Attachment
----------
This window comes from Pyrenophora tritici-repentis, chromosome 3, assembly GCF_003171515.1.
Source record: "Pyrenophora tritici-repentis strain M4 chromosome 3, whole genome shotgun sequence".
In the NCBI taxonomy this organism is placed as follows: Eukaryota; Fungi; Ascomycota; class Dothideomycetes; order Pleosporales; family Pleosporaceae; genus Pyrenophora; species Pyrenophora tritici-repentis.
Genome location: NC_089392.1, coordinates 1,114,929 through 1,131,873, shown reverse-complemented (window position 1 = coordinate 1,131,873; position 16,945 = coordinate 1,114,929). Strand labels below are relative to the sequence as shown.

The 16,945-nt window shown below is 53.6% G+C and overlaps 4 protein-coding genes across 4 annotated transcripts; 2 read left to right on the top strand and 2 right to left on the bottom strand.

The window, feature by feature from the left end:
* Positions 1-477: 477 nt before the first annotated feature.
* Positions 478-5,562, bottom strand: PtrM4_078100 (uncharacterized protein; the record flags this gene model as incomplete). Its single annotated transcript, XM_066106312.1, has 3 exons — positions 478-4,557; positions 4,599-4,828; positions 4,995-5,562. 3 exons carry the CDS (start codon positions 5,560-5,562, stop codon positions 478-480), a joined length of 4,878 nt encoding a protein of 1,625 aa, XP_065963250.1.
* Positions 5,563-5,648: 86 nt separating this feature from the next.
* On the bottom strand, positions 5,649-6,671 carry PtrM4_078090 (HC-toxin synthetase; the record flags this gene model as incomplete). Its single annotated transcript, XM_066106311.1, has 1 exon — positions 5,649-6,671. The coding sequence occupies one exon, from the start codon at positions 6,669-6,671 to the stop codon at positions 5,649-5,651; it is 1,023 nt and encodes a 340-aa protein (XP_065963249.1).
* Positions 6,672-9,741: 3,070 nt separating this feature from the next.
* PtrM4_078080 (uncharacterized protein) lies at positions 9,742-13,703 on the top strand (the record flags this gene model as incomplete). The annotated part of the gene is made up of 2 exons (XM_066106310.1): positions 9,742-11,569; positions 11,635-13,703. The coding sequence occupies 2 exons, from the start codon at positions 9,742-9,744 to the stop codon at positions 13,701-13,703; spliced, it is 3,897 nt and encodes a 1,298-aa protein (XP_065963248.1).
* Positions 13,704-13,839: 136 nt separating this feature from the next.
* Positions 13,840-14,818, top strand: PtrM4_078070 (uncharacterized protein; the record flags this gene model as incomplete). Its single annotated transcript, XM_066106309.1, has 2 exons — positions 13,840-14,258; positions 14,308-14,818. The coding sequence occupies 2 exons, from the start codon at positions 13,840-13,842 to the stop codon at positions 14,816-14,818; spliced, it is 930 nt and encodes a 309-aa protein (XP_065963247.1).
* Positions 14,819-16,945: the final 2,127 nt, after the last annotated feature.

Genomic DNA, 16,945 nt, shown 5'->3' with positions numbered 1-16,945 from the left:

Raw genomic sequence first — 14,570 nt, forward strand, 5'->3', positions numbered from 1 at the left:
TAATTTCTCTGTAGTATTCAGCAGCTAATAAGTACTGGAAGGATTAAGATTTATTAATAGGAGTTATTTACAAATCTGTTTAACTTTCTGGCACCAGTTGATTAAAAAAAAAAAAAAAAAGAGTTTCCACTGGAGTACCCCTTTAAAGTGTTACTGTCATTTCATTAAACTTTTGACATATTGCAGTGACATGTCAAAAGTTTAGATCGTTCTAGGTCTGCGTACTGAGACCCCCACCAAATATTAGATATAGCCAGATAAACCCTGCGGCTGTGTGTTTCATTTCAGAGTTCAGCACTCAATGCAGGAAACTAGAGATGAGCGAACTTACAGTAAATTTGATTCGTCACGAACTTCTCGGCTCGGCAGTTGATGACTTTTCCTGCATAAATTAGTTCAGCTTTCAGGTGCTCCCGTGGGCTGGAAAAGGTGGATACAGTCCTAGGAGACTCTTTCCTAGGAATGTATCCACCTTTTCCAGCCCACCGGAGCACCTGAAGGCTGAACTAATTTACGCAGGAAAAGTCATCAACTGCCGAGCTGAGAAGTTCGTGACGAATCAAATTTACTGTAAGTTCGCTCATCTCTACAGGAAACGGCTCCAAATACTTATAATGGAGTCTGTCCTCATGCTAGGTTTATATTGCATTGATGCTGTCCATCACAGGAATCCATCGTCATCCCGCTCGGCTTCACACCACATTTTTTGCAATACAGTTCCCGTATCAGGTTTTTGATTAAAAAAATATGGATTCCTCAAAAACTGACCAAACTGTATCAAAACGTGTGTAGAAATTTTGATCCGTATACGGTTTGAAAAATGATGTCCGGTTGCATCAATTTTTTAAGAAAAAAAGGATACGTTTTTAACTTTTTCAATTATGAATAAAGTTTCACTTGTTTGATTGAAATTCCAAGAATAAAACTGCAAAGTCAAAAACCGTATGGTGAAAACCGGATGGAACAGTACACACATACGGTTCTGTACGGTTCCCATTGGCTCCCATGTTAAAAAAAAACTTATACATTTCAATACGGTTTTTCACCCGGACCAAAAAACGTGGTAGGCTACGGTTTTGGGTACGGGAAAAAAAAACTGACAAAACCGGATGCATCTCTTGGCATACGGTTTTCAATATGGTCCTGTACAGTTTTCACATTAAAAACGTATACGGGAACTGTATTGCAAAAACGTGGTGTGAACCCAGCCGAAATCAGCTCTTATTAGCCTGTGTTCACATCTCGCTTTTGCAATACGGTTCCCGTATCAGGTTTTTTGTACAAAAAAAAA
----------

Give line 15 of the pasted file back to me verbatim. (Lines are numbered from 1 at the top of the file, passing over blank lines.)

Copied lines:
* Positions 14,819-16,945: the final 2,127 nt, after the last annotated feature.